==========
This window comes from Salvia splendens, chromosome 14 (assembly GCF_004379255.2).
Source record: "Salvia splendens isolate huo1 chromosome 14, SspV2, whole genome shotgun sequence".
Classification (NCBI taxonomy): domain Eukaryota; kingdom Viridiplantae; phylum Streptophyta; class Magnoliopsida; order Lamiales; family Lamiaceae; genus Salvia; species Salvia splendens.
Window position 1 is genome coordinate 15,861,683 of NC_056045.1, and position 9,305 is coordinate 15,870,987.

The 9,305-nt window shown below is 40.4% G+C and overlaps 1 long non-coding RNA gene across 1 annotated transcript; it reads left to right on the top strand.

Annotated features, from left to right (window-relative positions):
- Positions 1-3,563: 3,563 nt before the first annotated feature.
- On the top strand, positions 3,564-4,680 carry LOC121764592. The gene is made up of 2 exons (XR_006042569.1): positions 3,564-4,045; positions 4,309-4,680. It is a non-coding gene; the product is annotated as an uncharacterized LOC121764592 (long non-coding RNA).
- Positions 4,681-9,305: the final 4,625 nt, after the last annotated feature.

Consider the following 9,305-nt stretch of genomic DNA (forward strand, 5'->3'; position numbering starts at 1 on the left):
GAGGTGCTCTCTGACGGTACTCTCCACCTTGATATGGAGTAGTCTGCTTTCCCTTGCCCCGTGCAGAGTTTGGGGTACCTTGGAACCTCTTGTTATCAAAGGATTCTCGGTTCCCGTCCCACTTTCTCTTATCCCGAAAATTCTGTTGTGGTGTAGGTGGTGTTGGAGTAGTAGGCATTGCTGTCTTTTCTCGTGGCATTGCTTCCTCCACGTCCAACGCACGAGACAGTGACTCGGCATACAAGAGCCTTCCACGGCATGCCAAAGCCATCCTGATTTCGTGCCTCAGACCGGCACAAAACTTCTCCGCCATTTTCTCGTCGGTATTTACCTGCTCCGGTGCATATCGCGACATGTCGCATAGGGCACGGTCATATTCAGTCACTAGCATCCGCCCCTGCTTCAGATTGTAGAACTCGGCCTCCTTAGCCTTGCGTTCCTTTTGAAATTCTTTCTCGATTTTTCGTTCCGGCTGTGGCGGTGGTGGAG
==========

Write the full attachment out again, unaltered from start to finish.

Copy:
This window comes from Salvia splendens, chromosome 14 (assembly GCF_004379255.2).
Source record: "Salvia splendens isolate huo1 chromosome 14, SspV2, whole genome shotgun sequence".
Classification (NCBI taxonomy): domain Eukaryota; kingdom Viridiplantae; phylum Streptophyta; class Magnoliopsida; order Lamiales; family Lamiaceae; genus Salvia; species Salvia splendens.
Window position 1 is genome coordinate 15,861,683 of NC_056045.1, and position 9,305 is coordinate 15,870,987.

The 9,305-nt window shown below is 40.4% G+C and overlaps 1 long non-coding RNA gene across 1 annotated transcript; it reads left to right on the top strand.

Annotated features, from left to right (window-relative positions):
- Positions 1-3,563: 3,563 nt before the first annotated feature.
- On the top strand, positions 3,564-4,680 carry LOC121764592. The gene is made up of 2 exons (XR_006042569.1): positions 3,564-4,045; positions 4,309-4,680. It is a non-coding gene; the product is annotated as an uncharacterized LOC121764592 (long non-coding RNA).
- Positions 4,681-9,305: the final 4,625 nt, after the last annotated feature.

Consider the following 9,305-nt stretch of genomic DNA (forward strand, 5'->3'; position numbering starts at 1 on the left):
GAGGTGCTCTCTGACGGTACTCTCCACCTTGATATGGAGTAGTCTGCTTTCCCTTGCCCCGTGCAGAGTTTGGGGTACCTTGGAACCTCTTGTTATCAAAGGATTCTCGGTTCCCGTCCCACTTTCTCTTATCCCGAAAATTCTGTTGTGGTGTAGGTGGTGTTGGAGTAGTAGGCATTGCTGTCTTTTCTCGTGGCATTGCTTCCTCCACGTCCAACGCACGAGACAGTGACTCGGCATACAAGAGCCTTCCACGGCATGCCAAAGCCATCCTGATTTCGTGCCTCAGACCGGCACAAAACTTCTCCGCCATTTTCTCGTCGGTATTTACCTGCTCCGGTGCATATCGCGACATGTCGCATAGGGCACGGTCATATTCAGTCACTAGCATCCGCCCCTGCTTCAGATTGTAGAACTCGGCCTCCTTAGCCTTGCGTTCCTTTTGAAATTCTTTCTCGATTTTTCGTTCCGGCTGTGGCGGTGGTGGAG